Whether you get an exciting new opportunity or become the victim of downsizing, you're likely to switch jobs at some point — perhaps often — in your career. Leaving a job and starting a new one has a number of implications for both your tax bill and your benefits.
See Also: Tax Planning for Life's Major Events
Any severance pay you receive is taxable, as are payments from your old employer for any accumulated vacation or sick time. So be sure that enough taxes are withheld from these. Also, watch for that final W-2 form from your former employer. The company isn't required to send it to you right away, but must provide it by January 31 of the year after you leave the company.
It may seem like giving with one hand and taking with the other, but jobless pay is fully taxable. It's up to you whether to have taxes withheld from your benefits.
You can take an itemized deduction for the expenses you incur in looking for a new job in the same line of work (but not your first job), even if your job search is unsuccessful. There's no write off if you're trying to change careers. Eligible expenses include the cost to print and mail your résumé, fees paid to an employment or outplacement agency, and travel costs associated with the job search. But there's a catch: Job-hunting costs are considered miscellaneous expenses, which are deductible only to the extent the total of qualifying costs (for job-hunting expenses and other miscellaneous expenses such as tax and investment advice) exceed 2% of your adjusted gross income.
If changing jobs requires you to relocate, your moving costs and the expense of traveling to your new location may be deductible. There are, however, distance and time tests. Your move passes the distance test if the main location of your new position is at least 50 miles farther from your former home than the main location of your old job. Note that the distance from your home to the new job isn't what matters; what matters is that your commute would have to be at least 50 miles farther if you didn't relocate.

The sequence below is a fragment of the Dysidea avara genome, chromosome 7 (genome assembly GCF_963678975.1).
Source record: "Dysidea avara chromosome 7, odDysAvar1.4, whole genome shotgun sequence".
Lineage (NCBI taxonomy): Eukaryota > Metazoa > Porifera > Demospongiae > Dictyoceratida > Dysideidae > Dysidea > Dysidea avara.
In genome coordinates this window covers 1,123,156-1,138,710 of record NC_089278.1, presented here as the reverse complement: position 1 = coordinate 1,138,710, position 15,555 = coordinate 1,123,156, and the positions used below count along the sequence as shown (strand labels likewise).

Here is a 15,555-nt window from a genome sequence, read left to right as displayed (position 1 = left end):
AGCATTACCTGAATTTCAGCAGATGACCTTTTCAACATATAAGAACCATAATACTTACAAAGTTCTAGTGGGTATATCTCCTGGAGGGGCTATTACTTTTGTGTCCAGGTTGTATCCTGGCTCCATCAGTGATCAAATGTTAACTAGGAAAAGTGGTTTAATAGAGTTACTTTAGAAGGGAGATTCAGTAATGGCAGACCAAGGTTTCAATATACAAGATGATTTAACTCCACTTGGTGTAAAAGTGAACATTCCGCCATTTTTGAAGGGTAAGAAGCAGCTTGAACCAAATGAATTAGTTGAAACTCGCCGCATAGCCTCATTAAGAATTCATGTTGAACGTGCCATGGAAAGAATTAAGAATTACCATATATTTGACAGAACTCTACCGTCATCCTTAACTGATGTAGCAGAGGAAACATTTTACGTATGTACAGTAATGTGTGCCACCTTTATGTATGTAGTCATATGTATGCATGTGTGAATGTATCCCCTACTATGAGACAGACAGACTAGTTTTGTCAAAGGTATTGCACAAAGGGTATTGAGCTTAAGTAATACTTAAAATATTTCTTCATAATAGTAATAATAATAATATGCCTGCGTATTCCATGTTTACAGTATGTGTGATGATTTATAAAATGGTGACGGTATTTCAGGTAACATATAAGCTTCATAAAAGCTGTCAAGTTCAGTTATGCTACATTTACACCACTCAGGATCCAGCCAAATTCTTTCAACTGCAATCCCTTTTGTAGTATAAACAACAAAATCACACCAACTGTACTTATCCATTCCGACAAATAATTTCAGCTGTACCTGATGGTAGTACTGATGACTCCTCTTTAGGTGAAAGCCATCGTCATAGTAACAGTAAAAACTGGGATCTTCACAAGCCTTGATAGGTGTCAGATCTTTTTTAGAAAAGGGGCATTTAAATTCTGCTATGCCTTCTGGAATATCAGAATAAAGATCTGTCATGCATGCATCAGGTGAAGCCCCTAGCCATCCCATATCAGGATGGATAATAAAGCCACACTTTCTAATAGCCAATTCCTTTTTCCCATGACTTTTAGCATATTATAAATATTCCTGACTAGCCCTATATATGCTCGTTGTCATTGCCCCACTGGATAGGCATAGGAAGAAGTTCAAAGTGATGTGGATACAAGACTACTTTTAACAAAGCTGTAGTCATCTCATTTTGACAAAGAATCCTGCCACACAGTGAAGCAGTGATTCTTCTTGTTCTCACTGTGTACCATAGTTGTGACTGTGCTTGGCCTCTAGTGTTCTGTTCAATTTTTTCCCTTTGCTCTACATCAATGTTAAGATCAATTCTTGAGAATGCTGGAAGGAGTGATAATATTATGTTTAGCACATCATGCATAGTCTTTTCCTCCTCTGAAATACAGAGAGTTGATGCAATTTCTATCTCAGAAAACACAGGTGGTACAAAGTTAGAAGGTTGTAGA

If you're an employee, you must work full time for at least 39 weeks (not necessarily for the same employer) during the first 12 months after you move. If you are self-employed, you must work for at least 39 weeks during the first 12 months and for a total of at least 78 weeks during the first 24 months after you arrive in the general area of your new job location. You claim the deduction for the year of the move even if you haven't yet passed the time test when it's time to file your return ... assuming you expect to pass the test. Good news: You can take this write-off even if you don't itemize deductions.
Starting a new job gives you a fresh chance to get your withholding right — something most employees fail to do, as evidenced by the fact that more than 100 million get fat tax refunds each year. Take the time to go over the instructions for the W-4 form you're asked to fill out for your new employer. The number of "allowances" you claim on that form controls how much will be withheld from your checks.